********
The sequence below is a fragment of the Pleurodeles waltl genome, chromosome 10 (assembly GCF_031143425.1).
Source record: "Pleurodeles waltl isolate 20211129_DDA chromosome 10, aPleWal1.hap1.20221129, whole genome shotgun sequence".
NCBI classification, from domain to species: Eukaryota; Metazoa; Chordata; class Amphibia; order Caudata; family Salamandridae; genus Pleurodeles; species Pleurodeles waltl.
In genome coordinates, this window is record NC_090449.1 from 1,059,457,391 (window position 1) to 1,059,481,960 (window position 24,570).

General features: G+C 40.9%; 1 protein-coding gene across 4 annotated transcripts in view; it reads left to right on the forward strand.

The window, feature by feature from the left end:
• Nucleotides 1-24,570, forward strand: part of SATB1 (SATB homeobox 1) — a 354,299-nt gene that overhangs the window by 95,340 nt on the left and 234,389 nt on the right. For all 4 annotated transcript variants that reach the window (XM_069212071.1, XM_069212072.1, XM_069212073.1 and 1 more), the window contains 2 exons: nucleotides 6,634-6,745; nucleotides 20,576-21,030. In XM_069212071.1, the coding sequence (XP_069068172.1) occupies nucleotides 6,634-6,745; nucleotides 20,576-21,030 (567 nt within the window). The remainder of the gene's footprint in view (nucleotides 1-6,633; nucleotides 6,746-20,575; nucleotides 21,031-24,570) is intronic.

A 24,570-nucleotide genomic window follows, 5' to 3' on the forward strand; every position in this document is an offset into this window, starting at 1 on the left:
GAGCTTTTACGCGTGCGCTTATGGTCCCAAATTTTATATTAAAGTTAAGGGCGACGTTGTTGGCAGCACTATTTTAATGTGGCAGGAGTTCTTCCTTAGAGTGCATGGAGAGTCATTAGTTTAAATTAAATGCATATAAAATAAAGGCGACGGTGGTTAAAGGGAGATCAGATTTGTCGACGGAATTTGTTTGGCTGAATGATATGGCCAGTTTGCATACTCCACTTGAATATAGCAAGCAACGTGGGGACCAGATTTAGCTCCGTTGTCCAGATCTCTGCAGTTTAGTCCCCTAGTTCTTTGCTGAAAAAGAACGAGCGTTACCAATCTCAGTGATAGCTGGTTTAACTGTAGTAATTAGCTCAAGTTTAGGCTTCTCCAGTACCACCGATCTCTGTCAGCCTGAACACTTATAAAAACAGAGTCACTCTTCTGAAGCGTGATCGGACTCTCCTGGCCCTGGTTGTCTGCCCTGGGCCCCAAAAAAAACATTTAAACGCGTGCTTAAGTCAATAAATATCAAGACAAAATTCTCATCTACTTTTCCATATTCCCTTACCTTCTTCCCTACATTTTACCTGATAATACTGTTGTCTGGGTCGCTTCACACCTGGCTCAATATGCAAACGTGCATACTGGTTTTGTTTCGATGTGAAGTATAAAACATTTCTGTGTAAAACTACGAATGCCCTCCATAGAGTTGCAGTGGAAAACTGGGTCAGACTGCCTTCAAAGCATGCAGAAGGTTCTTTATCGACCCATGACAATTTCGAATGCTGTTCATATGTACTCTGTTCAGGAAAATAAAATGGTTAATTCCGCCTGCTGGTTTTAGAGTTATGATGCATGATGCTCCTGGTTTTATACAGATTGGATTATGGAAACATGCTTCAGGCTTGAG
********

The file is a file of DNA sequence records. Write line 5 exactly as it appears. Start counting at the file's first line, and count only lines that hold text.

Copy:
General features: G+C 40.9%; 1 protein-coding gene across 4 annotated transcripts in view; it reads left to right on the forward strand.